Our bucket of sauerkraut after six days
    The sauerkraut seems to be coming along just fine.  After six days of fermentation it has reduced itself down to a little more than half the height of the bucket. there3 is plenty of liquid to cover the sauerkraut. The liquid has a little foam on the top, but no evidence of anything moldy.  I skimmed off the foam and tasted a piece of the sauerkraut from the liquid above the plate. It passed the taste test as well, but is still several weeks from being done. When the sauerkraut is finished I will take it to a Relief Society activity where it can be divided up amongst the participants of the class.

    The process of lacto-fermentation doesn't depend on sterile conditions but rather on conditions that favor the lactobacilli over other bacteria.  The addition of the salt and the fact of the kraut being under liquid and thus not exposed to oxygen are both conditions which favor the lactobacilli. It is essential that the fermenting cabbage remain covered by the liquid.  Another important condition is the temperature.  Making sauerkraut won't work in hot or cold conditions.  The lactobacilli favor a temperature range from  50 to 70 degrees. That range is pretty easy to come by in Western Washington.  I usually make sauerkraut in September so that temperature range is pretty much what we get for most of the month.  In warmer climates, it might be wise to make the sauerkraut in the basement.  How long the process takes is a function of the temperature.  The cabbage becomes sauerkraut quicker in the warmer portion of the range and slower in the cooler portion.

Sunday, September 6, 2015

Harvest Time

    I had to harvest my corn a little early. Some enterprising bushy tailed rats (often called squirrels) were starting to raid the corn patch.  Also the weather turned rainy just as the corn had started to dry down.  I can't imagine the stress of someone growing these crops on a larger scale and depending on them for their living.  I grew Mandan Red Clay Parchiing corn this year. I'm not unhappy with the results, but I'm not sure it would be suitable for a serious field crop.  First of all it sends out numerous tillers (side shoots) that tend to fall over onto one another.  It sent out ears inconsistently, that is not all at the same time, such that I had more partially filled ears than I like. Pollination might have turned out better with a larger patch, but I'm not sure.  My corn patch was ten feet by thirty feet this year. The filled out ears of lavender colored corn are quite pretty.  I'm not sure I will grow this variety again. I guess the ultimate test will be when I eat it.  I have several other short season corn varieties I still want to try out.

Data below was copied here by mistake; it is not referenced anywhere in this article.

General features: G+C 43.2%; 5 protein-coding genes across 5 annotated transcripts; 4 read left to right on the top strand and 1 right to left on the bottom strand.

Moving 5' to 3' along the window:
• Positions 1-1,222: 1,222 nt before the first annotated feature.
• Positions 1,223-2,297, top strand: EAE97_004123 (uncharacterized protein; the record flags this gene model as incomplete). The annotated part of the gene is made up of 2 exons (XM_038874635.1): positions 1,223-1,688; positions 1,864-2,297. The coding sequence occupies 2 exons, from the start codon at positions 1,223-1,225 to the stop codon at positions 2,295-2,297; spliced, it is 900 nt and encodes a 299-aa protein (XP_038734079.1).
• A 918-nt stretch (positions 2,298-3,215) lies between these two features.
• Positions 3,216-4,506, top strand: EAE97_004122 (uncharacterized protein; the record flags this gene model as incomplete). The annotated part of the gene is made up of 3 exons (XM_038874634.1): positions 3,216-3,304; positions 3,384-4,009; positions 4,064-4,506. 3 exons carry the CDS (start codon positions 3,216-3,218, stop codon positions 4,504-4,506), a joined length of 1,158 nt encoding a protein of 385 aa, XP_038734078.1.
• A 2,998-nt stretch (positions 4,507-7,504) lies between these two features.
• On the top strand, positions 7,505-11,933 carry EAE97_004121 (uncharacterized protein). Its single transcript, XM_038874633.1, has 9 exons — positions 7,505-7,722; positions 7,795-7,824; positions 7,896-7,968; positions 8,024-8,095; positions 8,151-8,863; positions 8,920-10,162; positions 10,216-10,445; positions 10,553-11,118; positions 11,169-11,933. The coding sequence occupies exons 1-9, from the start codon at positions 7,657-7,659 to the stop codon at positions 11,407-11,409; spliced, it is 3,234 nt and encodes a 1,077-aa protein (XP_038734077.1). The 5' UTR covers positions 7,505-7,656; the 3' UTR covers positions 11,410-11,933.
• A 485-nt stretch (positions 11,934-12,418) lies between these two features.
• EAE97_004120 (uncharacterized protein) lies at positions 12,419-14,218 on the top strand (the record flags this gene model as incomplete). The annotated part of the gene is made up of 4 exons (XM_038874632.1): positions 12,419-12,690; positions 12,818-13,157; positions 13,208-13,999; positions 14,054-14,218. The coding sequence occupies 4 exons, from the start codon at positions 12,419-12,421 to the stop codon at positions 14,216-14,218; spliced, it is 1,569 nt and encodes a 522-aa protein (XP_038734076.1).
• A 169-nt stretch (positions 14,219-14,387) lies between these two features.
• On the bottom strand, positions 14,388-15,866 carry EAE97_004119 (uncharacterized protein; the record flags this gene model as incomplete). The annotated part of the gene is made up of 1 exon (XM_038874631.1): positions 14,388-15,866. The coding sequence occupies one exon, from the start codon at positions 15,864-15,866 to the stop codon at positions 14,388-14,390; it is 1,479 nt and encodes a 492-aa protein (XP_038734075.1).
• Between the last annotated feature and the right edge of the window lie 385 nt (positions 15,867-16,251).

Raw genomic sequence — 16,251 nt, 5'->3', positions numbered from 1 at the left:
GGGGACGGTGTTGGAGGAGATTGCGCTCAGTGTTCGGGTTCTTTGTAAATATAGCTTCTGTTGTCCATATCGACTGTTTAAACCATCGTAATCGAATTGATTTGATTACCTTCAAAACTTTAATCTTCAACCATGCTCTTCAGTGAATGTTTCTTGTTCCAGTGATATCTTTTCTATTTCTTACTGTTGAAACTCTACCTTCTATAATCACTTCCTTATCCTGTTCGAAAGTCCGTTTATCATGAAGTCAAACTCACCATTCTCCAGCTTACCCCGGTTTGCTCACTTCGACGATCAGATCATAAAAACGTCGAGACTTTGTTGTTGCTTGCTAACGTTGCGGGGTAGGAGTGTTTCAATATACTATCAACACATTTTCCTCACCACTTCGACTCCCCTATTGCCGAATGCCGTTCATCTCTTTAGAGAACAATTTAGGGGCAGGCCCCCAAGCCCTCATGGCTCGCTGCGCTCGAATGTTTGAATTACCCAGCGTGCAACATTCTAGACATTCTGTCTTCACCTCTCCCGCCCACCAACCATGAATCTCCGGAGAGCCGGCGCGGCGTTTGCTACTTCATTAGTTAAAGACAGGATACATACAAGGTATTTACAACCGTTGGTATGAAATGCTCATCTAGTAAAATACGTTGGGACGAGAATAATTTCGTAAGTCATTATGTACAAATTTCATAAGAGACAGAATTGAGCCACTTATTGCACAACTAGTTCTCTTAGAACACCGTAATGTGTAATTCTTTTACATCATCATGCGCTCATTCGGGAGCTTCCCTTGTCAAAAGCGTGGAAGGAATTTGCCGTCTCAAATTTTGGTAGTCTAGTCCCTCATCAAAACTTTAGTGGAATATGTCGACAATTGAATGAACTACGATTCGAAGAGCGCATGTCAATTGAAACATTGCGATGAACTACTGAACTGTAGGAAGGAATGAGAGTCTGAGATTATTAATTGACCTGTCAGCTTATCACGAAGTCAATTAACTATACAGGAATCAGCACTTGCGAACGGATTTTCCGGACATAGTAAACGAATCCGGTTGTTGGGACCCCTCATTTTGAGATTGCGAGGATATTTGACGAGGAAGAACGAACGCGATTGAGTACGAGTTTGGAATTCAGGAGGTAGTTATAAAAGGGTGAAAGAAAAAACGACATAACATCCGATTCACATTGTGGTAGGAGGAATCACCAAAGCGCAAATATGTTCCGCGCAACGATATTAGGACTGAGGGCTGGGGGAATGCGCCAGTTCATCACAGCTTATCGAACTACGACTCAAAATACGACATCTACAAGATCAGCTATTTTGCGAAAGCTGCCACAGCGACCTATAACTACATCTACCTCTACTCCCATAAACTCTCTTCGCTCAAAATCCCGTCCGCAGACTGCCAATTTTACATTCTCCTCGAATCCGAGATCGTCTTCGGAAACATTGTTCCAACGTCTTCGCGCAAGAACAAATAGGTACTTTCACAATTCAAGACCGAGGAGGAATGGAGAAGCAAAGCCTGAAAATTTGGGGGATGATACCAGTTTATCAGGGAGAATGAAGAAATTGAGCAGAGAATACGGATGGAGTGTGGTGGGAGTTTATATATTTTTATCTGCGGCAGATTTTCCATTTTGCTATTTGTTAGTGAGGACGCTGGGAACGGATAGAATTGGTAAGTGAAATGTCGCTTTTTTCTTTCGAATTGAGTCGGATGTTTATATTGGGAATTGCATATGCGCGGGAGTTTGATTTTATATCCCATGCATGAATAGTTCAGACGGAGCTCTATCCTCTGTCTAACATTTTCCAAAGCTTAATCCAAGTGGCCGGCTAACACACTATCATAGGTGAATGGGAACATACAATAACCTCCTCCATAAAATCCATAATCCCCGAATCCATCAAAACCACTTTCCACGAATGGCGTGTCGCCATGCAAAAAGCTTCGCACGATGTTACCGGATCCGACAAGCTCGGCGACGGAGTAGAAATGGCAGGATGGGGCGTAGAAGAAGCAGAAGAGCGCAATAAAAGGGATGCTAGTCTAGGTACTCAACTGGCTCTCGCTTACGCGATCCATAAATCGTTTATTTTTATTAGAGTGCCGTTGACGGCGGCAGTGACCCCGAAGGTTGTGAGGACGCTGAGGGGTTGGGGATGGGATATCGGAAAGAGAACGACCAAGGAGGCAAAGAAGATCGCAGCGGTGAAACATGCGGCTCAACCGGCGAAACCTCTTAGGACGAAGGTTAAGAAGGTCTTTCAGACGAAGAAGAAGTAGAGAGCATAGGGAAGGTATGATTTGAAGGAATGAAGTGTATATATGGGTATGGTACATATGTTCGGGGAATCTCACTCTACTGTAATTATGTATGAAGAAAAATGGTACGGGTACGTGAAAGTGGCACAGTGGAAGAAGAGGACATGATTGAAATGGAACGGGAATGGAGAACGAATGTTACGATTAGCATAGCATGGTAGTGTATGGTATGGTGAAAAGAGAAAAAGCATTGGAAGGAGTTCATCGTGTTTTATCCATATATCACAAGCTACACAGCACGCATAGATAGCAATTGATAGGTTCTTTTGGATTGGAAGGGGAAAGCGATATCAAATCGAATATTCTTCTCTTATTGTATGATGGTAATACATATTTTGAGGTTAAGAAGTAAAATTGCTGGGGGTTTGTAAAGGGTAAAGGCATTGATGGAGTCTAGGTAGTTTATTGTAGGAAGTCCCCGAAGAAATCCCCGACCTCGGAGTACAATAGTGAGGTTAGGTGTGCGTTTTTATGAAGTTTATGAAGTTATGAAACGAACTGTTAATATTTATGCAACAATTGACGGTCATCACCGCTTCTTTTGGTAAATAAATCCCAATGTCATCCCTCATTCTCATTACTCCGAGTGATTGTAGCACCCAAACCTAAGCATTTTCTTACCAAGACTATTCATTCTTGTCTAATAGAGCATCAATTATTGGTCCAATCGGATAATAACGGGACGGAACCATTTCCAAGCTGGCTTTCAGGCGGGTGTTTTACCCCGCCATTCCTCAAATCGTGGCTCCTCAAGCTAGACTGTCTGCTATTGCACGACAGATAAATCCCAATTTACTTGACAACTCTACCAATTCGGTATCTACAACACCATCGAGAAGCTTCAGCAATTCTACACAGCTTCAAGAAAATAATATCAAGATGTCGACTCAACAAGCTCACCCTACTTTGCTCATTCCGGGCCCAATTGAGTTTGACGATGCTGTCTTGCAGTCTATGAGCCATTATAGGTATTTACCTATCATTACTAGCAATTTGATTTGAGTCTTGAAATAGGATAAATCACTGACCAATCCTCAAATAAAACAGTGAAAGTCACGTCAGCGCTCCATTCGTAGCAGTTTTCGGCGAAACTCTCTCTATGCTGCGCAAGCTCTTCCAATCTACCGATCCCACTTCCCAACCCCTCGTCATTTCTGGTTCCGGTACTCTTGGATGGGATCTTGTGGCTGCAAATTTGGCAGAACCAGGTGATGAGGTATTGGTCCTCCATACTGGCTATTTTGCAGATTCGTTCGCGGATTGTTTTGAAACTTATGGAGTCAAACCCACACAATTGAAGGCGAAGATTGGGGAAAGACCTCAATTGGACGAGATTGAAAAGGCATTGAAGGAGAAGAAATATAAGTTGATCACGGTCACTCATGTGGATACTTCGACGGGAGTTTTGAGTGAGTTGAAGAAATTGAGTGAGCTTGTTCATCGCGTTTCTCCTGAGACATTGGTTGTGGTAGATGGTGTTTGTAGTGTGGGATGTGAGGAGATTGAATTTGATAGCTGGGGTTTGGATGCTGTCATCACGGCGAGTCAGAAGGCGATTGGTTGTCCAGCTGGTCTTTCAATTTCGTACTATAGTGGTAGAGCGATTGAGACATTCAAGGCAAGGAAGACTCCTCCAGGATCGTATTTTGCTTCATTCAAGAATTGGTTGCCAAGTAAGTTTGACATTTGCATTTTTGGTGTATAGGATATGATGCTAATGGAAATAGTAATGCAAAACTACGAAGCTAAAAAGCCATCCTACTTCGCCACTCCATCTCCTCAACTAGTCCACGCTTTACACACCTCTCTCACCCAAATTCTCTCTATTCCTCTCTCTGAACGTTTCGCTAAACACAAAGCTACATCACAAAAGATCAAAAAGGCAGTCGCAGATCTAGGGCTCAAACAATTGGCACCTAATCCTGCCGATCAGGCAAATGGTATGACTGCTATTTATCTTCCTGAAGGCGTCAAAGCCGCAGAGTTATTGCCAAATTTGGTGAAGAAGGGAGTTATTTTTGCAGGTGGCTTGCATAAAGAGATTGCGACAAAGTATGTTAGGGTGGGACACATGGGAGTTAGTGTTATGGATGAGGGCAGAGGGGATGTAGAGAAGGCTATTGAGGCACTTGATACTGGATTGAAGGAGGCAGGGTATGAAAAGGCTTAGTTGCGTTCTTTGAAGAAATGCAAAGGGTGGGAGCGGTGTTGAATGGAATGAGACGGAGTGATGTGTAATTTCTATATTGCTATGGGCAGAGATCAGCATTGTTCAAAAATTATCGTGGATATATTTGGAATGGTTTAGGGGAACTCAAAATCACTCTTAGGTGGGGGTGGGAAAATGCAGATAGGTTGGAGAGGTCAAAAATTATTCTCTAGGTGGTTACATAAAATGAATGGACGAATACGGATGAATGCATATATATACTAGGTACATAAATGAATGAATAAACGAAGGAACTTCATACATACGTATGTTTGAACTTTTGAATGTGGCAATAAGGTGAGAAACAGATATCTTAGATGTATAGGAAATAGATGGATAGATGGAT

Mandan Red Clay Parching Corn
Dill slices

    My cucumbers have been quite productive, way beyond my ability to keep up with them.  I grew three kinds this year, a regular slicing variety (straight eight), an English variety (tall telegraph), and a German pickling variety (Vorgebirgstrauben).  Try to say Vorgebirgstrauben just once, let alone fast three times. I sent a box of pickling cucumbers home with my daughter-in-law and I've done several dozen quarts of dill slices. I given lots of the slicing cucumbers away as well.  I've also dumped several five gallon buckets of overripe cucumbers into my compost pile. On one hand I hate to see any of them go to waste, but it is very hard to find them all when they are ready to pick in my jungle of a cucumber patch.  Especially when I am busy and don't have the time to search the cucumber patch on a regular basis.  On the other hand, it is so much easier to find them after they are oversized, overripe, and have turned yellow.

Canadice seedless grapes